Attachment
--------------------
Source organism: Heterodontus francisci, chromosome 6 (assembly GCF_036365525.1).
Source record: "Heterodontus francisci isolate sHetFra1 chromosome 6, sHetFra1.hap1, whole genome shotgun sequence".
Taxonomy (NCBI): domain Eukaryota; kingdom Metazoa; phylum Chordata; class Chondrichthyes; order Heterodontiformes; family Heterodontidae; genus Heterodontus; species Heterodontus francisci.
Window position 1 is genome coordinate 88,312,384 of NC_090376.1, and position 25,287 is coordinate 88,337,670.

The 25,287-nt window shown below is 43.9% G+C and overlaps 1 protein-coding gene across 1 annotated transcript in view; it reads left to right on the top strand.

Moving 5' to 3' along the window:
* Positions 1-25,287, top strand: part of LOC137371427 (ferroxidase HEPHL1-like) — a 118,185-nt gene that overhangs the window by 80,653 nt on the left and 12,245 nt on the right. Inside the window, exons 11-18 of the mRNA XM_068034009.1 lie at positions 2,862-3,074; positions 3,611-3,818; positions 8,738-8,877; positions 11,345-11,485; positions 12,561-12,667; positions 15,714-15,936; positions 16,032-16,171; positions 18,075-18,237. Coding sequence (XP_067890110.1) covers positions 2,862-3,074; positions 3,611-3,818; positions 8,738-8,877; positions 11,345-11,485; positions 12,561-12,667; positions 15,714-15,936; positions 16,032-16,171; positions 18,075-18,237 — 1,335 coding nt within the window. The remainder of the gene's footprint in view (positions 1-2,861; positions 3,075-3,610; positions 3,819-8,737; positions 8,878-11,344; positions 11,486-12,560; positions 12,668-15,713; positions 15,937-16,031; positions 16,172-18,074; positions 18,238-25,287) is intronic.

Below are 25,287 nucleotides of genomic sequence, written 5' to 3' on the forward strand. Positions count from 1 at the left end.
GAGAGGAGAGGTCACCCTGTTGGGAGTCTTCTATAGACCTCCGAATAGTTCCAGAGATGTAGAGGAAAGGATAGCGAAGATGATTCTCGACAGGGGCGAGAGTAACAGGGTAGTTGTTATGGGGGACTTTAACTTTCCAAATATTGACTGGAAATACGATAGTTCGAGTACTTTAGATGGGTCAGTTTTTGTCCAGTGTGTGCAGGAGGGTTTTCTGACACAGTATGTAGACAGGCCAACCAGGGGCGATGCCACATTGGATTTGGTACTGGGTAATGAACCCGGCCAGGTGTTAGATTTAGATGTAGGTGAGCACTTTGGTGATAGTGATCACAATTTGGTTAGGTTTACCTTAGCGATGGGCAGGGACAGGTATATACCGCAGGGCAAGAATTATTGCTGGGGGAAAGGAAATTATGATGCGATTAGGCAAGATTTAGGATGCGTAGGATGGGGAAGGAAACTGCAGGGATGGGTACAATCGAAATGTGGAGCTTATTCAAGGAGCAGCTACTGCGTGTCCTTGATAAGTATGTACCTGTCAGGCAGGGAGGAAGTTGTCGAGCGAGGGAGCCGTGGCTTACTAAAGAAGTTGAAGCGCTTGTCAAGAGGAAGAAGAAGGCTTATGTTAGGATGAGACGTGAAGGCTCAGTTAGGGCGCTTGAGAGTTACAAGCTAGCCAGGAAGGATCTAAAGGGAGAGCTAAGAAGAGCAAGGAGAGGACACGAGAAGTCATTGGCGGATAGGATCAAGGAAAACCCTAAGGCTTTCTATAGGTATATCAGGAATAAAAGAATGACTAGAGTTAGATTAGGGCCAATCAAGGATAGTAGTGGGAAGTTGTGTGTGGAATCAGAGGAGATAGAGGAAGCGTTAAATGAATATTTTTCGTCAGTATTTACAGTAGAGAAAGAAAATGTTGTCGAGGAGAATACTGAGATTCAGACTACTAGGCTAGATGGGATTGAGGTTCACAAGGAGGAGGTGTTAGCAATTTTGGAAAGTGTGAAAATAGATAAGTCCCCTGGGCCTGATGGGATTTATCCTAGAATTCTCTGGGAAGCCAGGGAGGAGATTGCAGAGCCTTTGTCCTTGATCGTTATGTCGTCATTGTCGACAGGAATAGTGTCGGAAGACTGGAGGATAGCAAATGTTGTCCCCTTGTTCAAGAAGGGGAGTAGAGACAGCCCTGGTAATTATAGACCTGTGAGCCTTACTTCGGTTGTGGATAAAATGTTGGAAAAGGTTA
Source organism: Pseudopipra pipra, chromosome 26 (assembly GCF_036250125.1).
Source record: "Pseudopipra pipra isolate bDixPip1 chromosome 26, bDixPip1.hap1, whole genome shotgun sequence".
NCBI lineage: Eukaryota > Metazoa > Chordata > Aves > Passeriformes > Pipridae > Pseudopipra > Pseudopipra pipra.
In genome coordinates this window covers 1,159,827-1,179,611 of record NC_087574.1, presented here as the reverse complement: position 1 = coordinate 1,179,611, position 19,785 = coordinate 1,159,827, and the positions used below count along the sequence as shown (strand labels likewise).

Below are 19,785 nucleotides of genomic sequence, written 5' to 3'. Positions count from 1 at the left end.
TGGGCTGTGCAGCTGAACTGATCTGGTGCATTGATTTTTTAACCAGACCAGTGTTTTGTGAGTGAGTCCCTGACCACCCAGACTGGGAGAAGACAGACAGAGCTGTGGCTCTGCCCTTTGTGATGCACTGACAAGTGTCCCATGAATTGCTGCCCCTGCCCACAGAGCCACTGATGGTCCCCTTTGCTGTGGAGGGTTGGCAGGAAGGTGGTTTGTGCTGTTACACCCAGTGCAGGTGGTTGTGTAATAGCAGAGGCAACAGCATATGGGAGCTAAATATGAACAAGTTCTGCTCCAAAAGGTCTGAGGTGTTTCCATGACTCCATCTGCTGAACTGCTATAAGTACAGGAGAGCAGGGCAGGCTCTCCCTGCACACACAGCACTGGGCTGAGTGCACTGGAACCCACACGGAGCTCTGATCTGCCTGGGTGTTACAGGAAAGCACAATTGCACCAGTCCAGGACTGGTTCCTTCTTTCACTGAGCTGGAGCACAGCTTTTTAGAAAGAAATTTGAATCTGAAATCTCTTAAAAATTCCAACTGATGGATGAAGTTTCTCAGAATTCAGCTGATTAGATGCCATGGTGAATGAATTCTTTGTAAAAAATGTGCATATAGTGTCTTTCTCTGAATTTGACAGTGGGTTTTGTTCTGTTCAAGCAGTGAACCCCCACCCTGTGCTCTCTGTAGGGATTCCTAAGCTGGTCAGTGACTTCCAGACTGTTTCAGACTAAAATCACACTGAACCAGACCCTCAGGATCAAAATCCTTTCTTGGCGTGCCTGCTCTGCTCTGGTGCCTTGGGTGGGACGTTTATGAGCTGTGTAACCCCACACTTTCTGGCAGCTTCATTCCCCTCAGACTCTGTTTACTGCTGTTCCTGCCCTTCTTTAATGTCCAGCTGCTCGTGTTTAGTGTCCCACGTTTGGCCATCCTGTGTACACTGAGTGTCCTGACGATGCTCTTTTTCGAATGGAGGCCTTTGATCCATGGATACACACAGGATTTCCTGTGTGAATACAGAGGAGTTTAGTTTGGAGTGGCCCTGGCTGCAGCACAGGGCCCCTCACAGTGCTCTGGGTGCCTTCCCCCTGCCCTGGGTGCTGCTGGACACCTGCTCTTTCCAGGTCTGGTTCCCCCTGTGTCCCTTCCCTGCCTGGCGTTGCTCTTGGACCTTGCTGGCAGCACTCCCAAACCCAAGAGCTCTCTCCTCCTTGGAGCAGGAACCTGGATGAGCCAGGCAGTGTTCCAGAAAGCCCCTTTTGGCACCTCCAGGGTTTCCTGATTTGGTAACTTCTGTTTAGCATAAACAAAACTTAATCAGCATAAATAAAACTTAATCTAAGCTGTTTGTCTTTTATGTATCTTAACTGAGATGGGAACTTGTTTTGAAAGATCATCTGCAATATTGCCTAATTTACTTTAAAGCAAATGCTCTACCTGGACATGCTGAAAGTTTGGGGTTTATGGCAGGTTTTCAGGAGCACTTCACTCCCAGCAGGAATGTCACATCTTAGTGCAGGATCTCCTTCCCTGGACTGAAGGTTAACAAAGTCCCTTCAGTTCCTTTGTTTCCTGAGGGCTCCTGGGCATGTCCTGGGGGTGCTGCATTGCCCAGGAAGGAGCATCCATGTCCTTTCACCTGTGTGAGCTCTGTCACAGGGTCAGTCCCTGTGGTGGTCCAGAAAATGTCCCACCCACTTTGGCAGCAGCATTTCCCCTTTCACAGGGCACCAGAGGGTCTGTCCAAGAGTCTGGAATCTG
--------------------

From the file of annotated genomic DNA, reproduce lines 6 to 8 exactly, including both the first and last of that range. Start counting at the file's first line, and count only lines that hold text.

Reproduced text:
Moving 5' to 3' along the window:
* Positions 1-25,287, top strand: part of LOC137371427 (ferroxidase HEPHL1-like) — a 118,185-nt gene that overhangs the window by 80,653 nt on the left and 12,245 nt on the right. Inside the window, exons 11-18 of the mRNA XM_068034009.1 lie at positions 2,862-3,074; positions 3,611-3,818; positions 8,738-8,877; positions 11,345-11,485; positions 12,561-12,667; positions 15,714-15,936; positions 16,032-16,171; positions 18,075-18,237. Coding sequence (XP_067890110.1) covers positions 2,862-3,074; positions 3,611-3,818; positions 8,738-8,877; positions 11,345-11,485; positions 12,561-12,667; positions 15,714-15,936; positions 16,032-16,171; positions 18,075-18,237 — 1,335 coding nt within the window. The remainder of the gene's footprint in view (positions 1-2,861; positions 3,075-3,610; positions 3,819-8,737; positions 8,878-11,344; positions 11,486-12,560; positions 12,668-15,713; positions 15,937-16,031; positions 16,172-18,074; positions 18,238-25,287) is intronic.

Below are 25,287 nucleotides of genomic sequence, written 5' to 3' on the forward strand. Positions count from 1 at the left end.